Agriculture in rural China: challenges for climate change adaptation (16480)
Rural China is in the midst of significant structural change relating to increased agricultural specialisation, land reform, rural-to-urban migration and renewed central government investment in farmers, villages and agriculture. Against the backdrop of these processes, this paper considers the challenges facing rural China in adapting small-scale agriculture to climate change. While current and future climate change impacts on China’s key grain crops (corn, wheat and rice) are relatively well understood, less attention has been paid to impacts on other more specialised forms of agriculture, such as fruit production, and the barriers to adaptation in these sectors.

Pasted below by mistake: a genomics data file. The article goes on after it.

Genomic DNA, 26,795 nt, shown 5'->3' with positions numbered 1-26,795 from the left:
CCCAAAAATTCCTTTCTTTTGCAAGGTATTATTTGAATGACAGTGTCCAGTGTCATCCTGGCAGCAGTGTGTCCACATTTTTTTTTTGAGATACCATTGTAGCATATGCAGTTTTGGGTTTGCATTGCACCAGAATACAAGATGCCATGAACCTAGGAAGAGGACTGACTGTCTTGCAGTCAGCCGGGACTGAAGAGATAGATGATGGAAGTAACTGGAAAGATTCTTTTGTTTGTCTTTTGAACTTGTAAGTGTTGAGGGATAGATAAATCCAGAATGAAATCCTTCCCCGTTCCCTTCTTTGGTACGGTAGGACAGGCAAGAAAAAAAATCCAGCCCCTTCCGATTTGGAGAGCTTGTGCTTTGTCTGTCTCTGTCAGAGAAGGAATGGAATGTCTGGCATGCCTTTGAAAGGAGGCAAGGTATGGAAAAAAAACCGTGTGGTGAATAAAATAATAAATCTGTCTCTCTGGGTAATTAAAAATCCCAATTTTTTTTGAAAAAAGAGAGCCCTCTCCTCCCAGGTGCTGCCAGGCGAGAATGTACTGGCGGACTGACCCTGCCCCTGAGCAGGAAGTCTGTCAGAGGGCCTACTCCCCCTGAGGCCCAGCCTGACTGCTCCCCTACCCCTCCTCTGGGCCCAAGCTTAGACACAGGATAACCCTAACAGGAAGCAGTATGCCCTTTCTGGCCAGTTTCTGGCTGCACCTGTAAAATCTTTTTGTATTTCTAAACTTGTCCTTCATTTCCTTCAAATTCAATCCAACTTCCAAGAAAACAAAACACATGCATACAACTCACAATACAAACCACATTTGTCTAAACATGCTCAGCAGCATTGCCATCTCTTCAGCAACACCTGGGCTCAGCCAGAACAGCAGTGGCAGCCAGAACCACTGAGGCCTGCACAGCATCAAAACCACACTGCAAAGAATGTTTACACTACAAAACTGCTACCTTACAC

This paper will introduce China’s current high-level adaptation policies and what they say about agriculture and farmers. It will then draw on a case study of an apple-growing county in North China, which is highly exposed to drought and rising temperatures, to argue that there is a clear disconnect between current policy discourses and the reality of adaptation on the ground. Interviews with farmers and local government officials in the case study identified a number of challenges for agricultural adaptation at this local scale. A number of these will be discussed, including financial and human capital constraints at the household level, local government resource constraints and a rural development strategy biased towards “model” villages.